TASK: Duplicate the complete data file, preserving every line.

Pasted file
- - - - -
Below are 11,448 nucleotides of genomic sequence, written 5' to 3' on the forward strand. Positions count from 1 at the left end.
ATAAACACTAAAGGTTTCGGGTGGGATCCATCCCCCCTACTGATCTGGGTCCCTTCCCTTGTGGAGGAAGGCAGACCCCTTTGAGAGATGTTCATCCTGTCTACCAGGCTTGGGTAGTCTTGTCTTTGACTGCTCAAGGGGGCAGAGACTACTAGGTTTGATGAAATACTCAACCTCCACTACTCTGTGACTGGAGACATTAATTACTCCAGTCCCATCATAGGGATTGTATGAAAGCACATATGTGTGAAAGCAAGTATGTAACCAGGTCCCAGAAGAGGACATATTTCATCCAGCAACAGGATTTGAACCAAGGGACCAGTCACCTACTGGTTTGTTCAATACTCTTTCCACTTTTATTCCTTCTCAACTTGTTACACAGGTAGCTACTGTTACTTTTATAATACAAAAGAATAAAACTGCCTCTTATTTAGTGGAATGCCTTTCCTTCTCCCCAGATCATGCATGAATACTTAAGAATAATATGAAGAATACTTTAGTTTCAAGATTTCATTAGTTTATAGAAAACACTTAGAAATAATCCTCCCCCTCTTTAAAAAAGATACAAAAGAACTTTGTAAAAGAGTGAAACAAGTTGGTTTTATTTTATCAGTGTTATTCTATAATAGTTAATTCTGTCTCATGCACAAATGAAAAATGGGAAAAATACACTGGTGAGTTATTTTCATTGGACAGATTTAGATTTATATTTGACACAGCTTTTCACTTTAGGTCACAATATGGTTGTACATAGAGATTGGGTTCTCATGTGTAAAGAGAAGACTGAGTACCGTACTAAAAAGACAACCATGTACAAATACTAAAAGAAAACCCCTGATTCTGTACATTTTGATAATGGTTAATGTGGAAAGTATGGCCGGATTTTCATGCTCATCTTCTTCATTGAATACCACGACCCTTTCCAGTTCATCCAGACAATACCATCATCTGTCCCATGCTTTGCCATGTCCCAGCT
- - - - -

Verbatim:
Below are 11,448 nucleotides of genomic sequence, written 5' to 3' on the forward strand. Positions count from 1 at the left end.
ATAAACACTAAAGGTTTCGGGTGGGATCCATCCCCCCTACTGATCTGGGTCCCTTCCCTTGTGGAGGAAGGCAGACCCCTTTGAGAGATGTTCATCCTGTCTACCAGGCTTGGGTAGTCTTGTCTTTGACTGCTCAAGGGGGCAGAGACTACTAGGTTTGATGAAATACTCAACCTCCACTACTCTGTGACTGGAGACATTAATTACTCCAGTCCCATCATAGGGATTGTATGAAAGCACATATGTGTGAAAGCAAGTATGTAACCAGGTCCCAGAAGAGGACATATTTCATCCAGCAACAGGATTTGAACCAAGGGACCAGTCACCTACTGGTTTGTTCAATACTCTTTCCACTTTTATTCCTTCTCAACTTGTTACACAGGTAGCTACTGTTACTTTTATAATACAAAAGAATAAAACTGCCTCTTATTTAGTGGAATGCCTTTCCTTCTCCCCAGATCATGCATGAATACTTAAGAATAATATGAAGAATACTTTAGTTTCAAGATTTCATTAGTTTATAGAAAACACTTAGAAATAATCCTCCCCCTCTTTAAAAAAGATACAAAAGAACTTTGTAAAAGAGTGAAACAAGTTGGTTTTATTTTATCAGTGTTATTCTATAATAGTTAATTCTGTCTCATGCACAAATGAAAAATGGGAAAAATACACTGGTGAGTTATTTTCATTGGACAGATTTAGATTTATATTTGACACAGCTTTTCACTTTAGGTCACAATATGGTTGTACATAGAGATTGGGTTCTCATGTGTAAAGAGAAGACTGAGTACCGTACTAAAAAGACAACCATGTACAAATACTAAAAGAAAACCCCTGATTCTGTACATTTTGATAATGGTTAATGTGGAAAGTATGGCCGGATTTTCATGCTCATCTTCTTCATTGAATACCACGACCCTTTCCAGTTCATCCAGACAATACCATCATCTGTCCCATGCTTTGCCATGTCCCAGCT